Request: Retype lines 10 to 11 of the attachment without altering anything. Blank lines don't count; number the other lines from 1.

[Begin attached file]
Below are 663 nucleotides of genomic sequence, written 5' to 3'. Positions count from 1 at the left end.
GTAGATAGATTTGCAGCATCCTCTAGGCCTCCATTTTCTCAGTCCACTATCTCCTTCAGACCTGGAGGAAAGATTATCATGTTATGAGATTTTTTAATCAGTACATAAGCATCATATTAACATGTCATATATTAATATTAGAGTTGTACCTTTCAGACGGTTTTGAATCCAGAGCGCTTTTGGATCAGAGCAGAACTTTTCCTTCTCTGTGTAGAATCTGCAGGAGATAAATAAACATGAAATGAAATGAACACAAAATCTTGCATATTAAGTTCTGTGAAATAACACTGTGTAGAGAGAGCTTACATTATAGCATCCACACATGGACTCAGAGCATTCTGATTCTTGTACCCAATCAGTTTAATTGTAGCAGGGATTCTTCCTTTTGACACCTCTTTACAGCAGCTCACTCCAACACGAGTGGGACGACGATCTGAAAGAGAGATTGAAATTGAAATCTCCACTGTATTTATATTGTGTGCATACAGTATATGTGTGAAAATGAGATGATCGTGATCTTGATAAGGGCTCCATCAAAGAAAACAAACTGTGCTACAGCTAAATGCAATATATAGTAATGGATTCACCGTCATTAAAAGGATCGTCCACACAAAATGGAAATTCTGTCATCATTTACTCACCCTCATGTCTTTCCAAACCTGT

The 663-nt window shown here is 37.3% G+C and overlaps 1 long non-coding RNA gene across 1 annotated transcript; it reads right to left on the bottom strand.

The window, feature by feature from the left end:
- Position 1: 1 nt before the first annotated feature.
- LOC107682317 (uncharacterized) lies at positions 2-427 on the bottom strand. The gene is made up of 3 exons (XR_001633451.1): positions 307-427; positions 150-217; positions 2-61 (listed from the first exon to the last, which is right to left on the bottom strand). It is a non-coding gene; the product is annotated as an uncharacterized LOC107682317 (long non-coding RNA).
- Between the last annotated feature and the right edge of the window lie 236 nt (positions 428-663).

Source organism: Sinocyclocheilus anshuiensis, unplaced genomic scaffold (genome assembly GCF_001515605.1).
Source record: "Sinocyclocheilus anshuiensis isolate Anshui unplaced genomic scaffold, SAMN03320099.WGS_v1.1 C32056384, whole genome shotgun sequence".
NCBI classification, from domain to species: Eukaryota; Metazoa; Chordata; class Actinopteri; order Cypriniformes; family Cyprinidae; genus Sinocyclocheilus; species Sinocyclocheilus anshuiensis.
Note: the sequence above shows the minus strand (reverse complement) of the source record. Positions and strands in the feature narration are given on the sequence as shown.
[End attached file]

NCBI classification, from domain to species: Eukaryota; Metazoa; Chordata; class Actinopteri; order Cypriniformes; family Cyprinidae; genus Sinocyclocheilus; species Sinocyclocheilus anshuiensis.
Note: the sequence above shows the minus strand (reverse complement) of the source record. Positions and strands in the feature narration are given on the sequence as shown.